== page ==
Allegations of dishonesty and malice were also pleaded in aggravation of damages. That was not objected to as a matter of principle, but the allegations were struck out because they were inadequately pleaded.
The Particulars of Claim also alleged that Associated was “one of the ‘tabloid’ newspapers that had been deliberately seeking to dig or stir up issues between the claimant and her father”. Warby J said that this was a separate matter from the allegations of dishonest and malice. He struck the allegations out because:
- they were allegations of deliberate wrongdoing, not only in relation to the articles, which were the subject of the claim, but also to other, additional occasions, which were irrelevant to the claim; and
- the allegations were impermissibly vague and lacking in particulars. There was no good reason why particulars should not be provided before Associated gave disclosure.
Similar allegations were set out in the Reply, in rebuttal of Associated’s “public interest” or freedom of expression defence. These too were attacked by Associated. Warby J struck them out for lack of particularity, as a “general broad-brush attack” without any of the necessary detail. Warby J did not preclude an application to re-plead a case on similar lines.
The Duchess also set out in the Particulars of Claim details of facts relied on in aggravation of damages. She said that she had been shocked and upset by what she called Associated’s “deliberate and blatant distortion and manipulation of the sentiment of” the Letter. In paragraph 19.8 she further stated that she was “also distressed to realise [that], this is wholly consistent with [Associated’s] obvious agenda of publishing intrusive or offensive stories about the Claimant intended to portray her in a false and damaging light.” She identified nine other articles as “examples” of this “agenda”.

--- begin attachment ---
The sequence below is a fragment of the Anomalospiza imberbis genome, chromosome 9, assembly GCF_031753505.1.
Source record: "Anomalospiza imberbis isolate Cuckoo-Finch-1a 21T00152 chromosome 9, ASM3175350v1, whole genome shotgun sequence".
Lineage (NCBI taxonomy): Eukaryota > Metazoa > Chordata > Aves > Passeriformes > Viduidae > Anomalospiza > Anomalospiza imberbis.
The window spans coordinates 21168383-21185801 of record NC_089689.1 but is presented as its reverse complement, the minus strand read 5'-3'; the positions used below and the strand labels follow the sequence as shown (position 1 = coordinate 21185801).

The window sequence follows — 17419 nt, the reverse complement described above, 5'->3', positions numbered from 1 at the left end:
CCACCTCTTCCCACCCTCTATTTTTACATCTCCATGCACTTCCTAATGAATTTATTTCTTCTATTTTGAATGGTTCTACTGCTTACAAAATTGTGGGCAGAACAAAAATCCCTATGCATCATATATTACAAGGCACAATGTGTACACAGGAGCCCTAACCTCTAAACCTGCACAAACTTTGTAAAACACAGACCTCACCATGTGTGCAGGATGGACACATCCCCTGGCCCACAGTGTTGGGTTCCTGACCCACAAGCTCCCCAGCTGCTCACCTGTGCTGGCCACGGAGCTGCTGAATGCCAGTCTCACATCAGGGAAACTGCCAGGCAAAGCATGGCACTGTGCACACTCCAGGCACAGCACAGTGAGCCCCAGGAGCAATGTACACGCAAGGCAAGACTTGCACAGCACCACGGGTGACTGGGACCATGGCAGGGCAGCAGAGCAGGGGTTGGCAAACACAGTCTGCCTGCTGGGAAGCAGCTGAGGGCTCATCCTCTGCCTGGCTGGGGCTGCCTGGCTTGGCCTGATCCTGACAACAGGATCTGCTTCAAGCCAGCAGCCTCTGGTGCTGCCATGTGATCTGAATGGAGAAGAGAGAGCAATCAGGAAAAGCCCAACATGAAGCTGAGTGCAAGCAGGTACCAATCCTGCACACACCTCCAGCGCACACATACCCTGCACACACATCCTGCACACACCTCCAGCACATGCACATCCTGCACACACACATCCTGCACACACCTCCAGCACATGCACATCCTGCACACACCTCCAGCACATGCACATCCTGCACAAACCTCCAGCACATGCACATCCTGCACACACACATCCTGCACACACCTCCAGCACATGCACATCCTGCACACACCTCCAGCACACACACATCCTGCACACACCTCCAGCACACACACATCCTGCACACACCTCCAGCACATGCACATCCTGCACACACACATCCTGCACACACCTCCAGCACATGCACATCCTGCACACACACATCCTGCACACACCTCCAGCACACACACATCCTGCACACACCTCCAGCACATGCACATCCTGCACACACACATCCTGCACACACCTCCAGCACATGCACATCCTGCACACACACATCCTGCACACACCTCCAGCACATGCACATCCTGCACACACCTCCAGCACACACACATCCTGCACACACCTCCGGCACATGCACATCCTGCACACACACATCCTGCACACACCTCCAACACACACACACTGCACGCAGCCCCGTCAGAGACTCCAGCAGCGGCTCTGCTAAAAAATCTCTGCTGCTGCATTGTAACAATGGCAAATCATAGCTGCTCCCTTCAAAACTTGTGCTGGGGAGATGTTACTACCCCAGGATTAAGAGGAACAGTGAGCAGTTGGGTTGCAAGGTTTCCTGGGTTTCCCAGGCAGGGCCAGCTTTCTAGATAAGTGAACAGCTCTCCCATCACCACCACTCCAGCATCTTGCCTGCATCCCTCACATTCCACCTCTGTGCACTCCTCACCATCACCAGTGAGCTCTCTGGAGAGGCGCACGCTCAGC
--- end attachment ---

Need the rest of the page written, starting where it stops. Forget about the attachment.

Warby J struck out paragraph 19.8 because the pleading was inadequate. Much more detail would be required to enable the pleaded claims to be fully understood and dealt with, he said. Further, the costs and time that would be required to investigate and resolve the factual issues as currently pleaded bore no reasonable relationship of proportionality with the legitimate aim of recovering some additional compensation for emotional harm. The difficulties with this aspect of the case could not be solved by giving more details of the nine articles. According to the authorities, the court must control over-elaborate pleas in aggravation and avoid a case descending, unnecessarily, into “uncontrolled and wide-ranging investigations akin to public inquiries”.
Warby J noted that, as a matter of principle, other articles or other conduct can in principle be relied on as “rubbing salt in the wound”, but that was not said of the nine articles in question. The Duchess’s case was that the articles sued upon were a distressing instance of a pattern of misconduct that also included the nine other articles. Warby J’s provisional view was that the only necessary and legitimate averments at the Particulars of Claim stage were that the articles complained of caused distress because the claimant (reasonably) considered them intrusive and offensive, false and/or misleading. (HRH Duchess of Sussex v Associated Newspapers Ltd  EWHC 1058 (Ch) (1 May 2020) — to read the judgment in full, click here).